What are Winter Tyres?
When the temperature reaches +7c or lower the rubber compound of a normal (summer) tyre starts to harden. This can result in lower grip levels resulting in greater stopping distances and lower steering control.
The tread compound of a winter tyre contains more natural rubber so that it does not harden when it's cold. This ensures that the tyre stays flexible in low winter temperatures (below +7C) which helps to reduce the stopping distance and maintain excellent grip on snow, ice as well as on wet roads in cold conditions. The stopping distance on icy roads can be as much as 11 metres and nearly 5 metres on a cold wet road.
The design of the tread on a winter tyre allows the tread to bite in to snow and ice to give interlocking grip, which is critical in the centre of the tread where the tyre carries the highest load.
The biggest issue People have with winter tyres is the cost of having to buy another set of tyres for the winter. But if you think about it, you will only use your summer tyres for one half of the year and your winter tyres for the other. So, for example, if normally your summer tyres lasted 2 years then over a 4 year period you would use 2 sets of summer tyres. Over the same period you would use 1 set of summer and 1 set of winter tyres. There is another cost involved depending on which method you use. You could buy another set of wheels for your winter tyres or have them “swapped” over every spring and autumn.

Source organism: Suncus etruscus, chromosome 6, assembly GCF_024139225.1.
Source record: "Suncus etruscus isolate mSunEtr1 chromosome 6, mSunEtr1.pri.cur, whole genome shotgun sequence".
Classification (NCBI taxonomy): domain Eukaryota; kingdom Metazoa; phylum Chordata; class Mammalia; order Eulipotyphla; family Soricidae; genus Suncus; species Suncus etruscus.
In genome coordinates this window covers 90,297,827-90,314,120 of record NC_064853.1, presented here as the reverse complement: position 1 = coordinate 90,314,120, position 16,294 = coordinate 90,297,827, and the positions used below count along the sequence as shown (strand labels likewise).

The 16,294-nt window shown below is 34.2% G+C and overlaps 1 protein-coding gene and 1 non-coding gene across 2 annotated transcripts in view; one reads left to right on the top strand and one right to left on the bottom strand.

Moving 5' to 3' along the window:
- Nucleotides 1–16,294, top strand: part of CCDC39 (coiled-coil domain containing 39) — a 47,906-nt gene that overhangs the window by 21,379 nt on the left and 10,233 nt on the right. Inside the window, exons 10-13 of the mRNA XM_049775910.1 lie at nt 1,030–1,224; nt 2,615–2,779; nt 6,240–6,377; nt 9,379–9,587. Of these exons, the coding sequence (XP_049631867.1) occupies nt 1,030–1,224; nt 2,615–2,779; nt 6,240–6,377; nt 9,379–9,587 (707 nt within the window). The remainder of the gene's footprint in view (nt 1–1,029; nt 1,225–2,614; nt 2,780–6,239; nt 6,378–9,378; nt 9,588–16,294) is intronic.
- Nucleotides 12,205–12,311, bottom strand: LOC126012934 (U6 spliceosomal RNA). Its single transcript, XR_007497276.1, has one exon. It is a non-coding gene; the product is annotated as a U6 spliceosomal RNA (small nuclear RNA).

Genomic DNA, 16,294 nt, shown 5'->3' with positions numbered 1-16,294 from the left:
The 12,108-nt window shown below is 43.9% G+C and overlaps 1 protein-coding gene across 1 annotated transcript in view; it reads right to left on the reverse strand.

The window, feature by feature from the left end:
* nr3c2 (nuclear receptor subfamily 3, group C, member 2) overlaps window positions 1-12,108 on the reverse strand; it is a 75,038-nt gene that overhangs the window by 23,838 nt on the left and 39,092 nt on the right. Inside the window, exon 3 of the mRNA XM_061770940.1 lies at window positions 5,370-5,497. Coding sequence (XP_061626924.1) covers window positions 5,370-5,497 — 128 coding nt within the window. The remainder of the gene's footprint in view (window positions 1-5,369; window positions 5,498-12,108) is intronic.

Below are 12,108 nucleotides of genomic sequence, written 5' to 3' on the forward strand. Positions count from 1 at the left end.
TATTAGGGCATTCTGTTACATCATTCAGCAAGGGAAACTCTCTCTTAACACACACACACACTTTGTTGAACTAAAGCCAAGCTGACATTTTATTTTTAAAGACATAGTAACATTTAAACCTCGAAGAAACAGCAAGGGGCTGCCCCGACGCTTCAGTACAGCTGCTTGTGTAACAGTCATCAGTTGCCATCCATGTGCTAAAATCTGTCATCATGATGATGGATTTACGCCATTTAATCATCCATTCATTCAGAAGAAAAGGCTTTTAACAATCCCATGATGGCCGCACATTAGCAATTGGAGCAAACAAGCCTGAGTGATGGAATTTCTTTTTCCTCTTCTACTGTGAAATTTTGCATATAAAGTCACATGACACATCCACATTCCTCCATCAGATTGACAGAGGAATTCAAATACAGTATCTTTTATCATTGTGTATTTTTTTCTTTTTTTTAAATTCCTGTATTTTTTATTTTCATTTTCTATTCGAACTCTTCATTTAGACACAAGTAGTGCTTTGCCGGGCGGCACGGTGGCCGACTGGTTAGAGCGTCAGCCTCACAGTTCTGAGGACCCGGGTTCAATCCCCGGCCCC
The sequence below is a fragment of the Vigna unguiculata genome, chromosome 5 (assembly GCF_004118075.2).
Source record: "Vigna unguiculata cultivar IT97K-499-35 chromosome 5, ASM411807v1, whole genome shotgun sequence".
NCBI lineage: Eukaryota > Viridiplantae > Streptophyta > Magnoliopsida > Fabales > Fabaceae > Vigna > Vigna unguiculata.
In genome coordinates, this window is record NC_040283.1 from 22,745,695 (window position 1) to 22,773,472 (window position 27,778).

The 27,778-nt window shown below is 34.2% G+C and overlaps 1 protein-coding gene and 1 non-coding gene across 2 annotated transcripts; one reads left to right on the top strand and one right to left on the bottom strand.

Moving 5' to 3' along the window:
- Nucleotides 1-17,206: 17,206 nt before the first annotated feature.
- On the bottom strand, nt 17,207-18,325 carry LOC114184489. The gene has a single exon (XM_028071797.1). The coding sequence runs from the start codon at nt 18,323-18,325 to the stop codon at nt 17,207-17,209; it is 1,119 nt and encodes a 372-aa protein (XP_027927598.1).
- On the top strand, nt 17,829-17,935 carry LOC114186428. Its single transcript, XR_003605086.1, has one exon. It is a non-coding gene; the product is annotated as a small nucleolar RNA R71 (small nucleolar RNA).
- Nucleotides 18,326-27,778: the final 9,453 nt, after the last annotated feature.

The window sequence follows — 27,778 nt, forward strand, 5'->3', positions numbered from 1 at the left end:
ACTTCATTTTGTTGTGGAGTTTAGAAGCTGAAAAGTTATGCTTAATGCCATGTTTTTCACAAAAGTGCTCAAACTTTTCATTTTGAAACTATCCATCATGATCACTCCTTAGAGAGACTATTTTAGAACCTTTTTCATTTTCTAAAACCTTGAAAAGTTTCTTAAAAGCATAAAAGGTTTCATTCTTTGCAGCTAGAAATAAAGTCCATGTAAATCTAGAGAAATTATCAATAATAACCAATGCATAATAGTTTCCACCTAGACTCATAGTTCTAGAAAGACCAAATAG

Here are some common questions about winter tyres:
Can I drive on winter tyres in the summer?
Yes, but the best thing to do is store them in the summer otherwise they’ll wear out quite quickly.
What are the biggest benefits of winter tyres compared with normal tyres?
On rear-wheel-drive cars in particular, they improve all areas of performance. But the biggest differences are in braking and traction, and the differences are monumental, as in more than 50 per cent.
Do I really need winter tyres on a front-wheel-drive car?
Yes, because although the improvements aren’t as great as they are on rear drive cars, they are still very significant indeed, especially in braking performance.
Do winter tyres make any difference in the rain?
Yes, a huge difference. In fact, they will improve the braking, traction and overall grip of your car at pretty much any temperature below 5-7 degrees C – even in the dry. And in the wet, in those sorts of temperatures the difference is chalk and cheese.
What’s wrong with carrying a set of snow chains instead?
Best of luck fitting a set of those once you’ve slid to a halt on the hard shoulder on the uphill section of a busy motorway.
Are winter tyres worth it?
So why not call us at Sandhurst Tyres and get a competitive quote for your Winter Tyres
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